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Informing Contexts – Considering Other Photographers – David LaChapelle

During the module we have been looking at constructed images.  These images are fictional in that they are telling us a story – but they still portray real people. In my opinion, they are only fictional in the narrative of the image.


For example, David LaChapelle’s image “the Rape of Venus” is very obviously constructed to deliver a particular message.  I chose this image from LaChapelle’s many works as the symbolism in the image and the use of a constructed narrative interest me and is an area I am considering in my project.  And like LaChapelle, I am very influenced by paintings when creating my images.


Figure 1: David LaChapelle. The Rape of Africa. 2009


LaChapelle’s image is a modern re-creation of Sandro Botticelli’s Venus and Mars.


Figure 2: Botticelli. Venus and Mars


LaChapelle’s image represents the effects of western culture and values on Africa.  He uses a black model to represent Africa and a white model to represent the western world.  His image depicts the conquest of Africa (represented by Naomi Campbell as Venus) and the mining of diamonds and gold. Mars is sleeping on his riches and in LaChapelle’s image this represents the greed and unethical practices of the western world.  He replaced the meadow of the Botticelli work with the diggers destroying the landscape.  One of the children carries a gun.


In his interview for The Guardian with Karin Andreasson (201), LaChapelle explains “The photograph, called The Rape of Africa, is a critique of consumerism, of a global society fuelled by greed and power. I made it right after the financial collapse, when we were being advised to invest in gold and gold production spiked tenfold. The irony is that by putting your money into a safer security like gold, you are ensuring more devastation, more climate change, more destruction in Mother Africa, where our species began.”.  LaChapelle is not trying to deceive us with his image, but is using it to highlight issues around the world and send a message to those responsible for the plundering of assets in Africa.  


The image is fiction only in it’s narrative.  The photograph is a representation of the scene in the studio.  LaChapelle explains in the same interview “People who see my work often become obsessed with the process. They assume it’s all done in post-production, but you can’t do this on Photoshop. I now document everything I work on, to show that everything is real and was there on the set. When you see this picture large, you can see every pore on Naomi’s skin. The mine was a model and photographed separately, so it could be in focus at the same time as the foreground – but it was all there.”.  The image is not a lie – everything in it is real, it is just fictional in its meaning.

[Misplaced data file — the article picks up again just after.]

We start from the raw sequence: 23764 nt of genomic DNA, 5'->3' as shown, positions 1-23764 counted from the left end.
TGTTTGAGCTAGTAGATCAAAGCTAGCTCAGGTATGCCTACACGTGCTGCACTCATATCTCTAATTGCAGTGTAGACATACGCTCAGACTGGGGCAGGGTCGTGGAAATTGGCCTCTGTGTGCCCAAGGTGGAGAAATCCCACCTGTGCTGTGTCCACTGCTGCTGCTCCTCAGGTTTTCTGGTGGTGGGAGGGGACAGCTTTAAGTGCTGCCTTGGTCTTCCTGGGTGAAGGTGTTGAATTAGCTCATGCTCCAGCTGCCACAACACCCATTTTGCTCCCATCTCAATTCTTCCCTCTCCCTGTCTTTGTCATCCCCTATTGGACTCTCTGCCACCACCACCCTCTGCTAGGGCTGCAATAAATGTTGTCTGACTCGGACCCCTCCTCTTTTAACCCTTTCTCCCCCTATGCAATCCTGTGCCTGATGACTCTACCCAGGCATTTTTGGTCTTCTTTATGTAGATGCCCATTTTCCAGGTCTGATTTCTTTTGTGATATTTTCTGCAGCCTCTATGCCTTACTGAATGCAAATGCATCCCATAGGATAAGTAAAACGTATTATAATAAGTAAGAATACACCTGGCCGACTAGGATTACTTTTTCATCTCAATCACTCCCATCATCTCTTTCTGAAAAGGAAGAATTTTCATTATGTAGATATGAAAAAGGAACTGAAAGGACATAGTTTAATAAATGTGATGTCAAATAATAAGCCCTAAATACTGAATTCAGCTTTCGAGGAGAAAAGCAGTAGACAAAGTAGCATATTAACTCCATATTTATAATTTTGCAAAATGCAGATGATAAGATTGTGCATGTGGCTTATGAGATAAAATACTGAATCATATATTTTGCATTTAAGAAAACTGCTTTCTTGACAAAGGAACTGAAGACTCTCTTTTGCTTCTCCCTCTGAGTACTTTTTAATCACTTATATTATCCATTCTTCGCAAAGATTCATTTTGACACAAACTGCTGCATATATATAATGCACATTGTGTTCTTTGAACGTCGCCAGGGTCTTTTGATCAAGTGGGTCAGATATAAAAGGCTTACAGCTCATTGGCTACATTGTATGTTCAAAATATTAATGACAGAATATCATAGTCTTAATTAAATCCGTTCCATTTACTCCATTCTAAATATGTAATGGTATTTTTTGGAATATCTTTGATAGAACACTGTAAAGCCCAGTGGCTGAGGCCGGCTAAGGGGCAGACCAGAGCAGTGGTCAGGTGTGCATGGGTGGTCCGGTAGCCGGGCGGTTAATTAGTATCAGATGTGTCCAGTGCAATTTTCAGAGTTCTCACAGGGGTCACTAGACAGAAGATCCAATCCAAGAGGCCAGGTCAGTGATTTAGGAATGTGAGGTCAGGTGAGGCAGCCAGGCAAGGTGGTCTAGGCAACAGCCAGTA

The image itself is somewhat gaudy in appearance.  The models look flawless.  The image is glamorous, but the message still gets through.  The narrative of this and his other works, are telling us stories and communicating with us on a visual level.  The visual language used by LaChapelle is as strong, in my opinion, as the written word.  I am left in no doubt about the political statement LaChapelle is making.


Whether you like the work or not is irrelevant.  LaChapelle’s clever use of imagery will draw you in regardless.


REFERENCES

The Guardian. 2014. David LaChapelle’s best shot: Naomi Campbell and the rape of Africa | Art and design | The Guardian. [ONLINE] Available at:https://www.theguardian.com/artanddesign/2014/may/29/my-best-shot-david-lachapelle-rape-of-africa-naomi-campbell. [Accessed 05 February 2017].

Figure 1: LaChapelle, D. The Rape of Africa. 2009. From The Guardian. 2014. David LaChapelle’s best shot: Naomi Campbell and the rape of Africa | Art and design | The Guardian. [ONLINE] Available at:https://www.theguardian.com/artanddesign/2014/may/29/my-best-shot-david-lachapelle-rape-of-africa-naomi-campbell. [Accessed 05 February 2017].


Figure 2: Botticelli. Venus and Mars. From Italian Renaissance Art.com. 2017. Venus and Mars and playful satyrs. [ONLINE] Available at:http://www.italian-renaissance-art.com/Venus-and-Mars.html. [Accessed 05 February 2017].


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